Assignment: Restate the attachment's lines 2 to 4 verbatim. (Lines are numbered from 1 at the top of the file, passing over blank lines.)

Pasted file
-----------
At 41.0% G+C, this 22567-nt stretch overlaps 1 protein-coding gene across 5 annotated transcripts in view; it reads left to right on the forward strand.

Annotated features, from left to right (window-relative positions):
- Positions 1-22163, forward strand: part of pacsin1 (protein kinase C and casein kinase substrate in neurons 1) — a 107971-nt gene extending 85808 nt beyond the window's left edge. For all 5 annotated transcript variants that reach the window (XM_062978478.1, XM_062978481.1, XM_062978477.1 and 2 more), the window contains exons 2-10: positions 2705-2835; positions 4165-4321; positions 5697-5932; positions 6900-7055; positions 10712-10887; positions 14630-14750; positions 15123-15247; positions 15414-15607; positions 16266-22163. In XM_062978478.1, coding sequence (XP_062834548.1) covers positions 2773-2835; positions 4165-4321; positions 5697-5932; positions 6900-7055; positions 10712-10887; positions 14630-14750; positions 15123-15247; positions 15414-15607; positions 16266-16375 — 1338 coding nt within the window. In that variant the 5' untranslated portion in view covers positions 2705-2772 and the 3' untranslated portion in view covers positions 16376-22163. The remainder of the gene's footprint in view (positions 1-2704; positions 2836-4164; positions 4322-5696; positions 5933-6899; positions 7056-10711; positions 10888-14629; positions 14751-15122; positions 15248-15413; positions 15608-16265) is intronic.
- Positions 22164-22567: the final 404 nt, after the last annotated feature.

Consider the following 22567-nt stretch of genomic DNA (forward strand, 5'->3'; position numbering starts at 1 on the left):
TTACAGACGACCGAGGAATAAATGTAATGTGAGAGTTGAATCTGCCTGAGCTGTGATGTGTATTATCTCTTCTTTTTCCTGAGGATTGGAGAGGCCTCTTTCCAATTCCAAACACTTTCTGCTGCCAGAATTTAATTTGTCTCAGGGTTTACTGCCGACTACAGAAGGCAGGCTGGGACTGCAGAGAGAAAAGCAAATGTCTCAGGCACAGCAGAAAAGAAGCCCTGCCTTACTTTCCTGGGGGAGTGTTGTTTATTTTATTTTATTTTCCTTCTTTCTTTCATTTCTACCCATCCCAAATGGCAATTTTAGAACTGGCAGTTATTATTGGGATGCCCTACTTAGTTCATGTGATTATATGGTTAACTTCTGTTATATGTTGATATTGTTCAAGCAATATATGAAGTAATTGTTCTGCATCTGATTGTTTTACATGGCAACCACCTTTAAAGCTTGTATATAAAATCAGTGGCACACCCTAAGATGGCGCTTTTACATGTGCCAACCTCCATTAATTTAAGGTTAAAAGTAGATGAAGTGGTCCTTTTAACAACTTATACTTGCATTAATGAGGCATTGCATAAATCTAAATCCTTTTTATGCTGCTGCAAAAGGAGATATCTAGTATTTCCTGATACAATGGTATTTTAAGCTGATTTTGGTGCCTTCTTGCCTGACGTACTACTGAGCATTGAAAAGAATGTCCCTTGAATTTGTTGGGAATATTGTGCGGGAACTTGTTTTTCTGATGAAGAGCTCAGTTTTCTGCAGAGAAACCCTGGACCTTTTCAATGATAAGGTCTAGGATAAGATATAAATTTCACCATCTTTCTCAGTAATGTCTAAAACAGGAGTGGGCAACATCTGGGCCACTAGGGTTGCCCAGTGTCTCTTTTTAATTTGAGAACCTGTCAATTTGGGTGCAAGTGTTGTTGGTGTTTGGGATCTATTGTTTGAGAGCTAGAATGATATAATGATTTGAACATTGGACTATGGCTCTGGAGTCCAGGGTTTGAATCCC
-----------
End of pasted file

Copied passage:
Annotated features, from left to right (window-relative positions):
- Positions 1-22163, forward strand: part of pacsin1 (protein kinase C and casein kinase substrate in neurons 1) — a 107971-nt gene extending 85808 nt beyond the window's left edge. For all 5 annotated transcript variants that reach the window (XM_062978478.1, XM_062978481.1, XM_062978477.1 and 2 more), the window contains exons 2-10: positions 2705-2835; positions 4165-4321; positions 5697-5932; positions 6900-7055; positions 10712-10887; positions 14630-14750; positions 15123-15247; positions 15414-15607; positions 16266-22163. In XM_062978478.1, coding sequence (XP_062834548.1) covers positions 2773-2835; positions 4165-4321; positions 5697-5932; positions 6900-7055; positions 10712-10887; positions 14630-14750; positions 15123-15247; positions 15414-15607; positions 16266-16375 — 1338 coding nt within the window. In that variant the 5' untranslated portion in view covers positions 2705-2772 and the 3' untranslated portion in view covers positions 16376-22163. The remainder of the gene's footprint in view (positions 1-2704; positions 2836-4164; positions 4322-5696; positions 5933-6899; positions 7056-10711; positions 10888-14629; positions 14751-15122; positions 15248-15413; positions 15608-16265) is intronic.
- Positions 22164-22567: the final 404 nt, after the last annotated feature.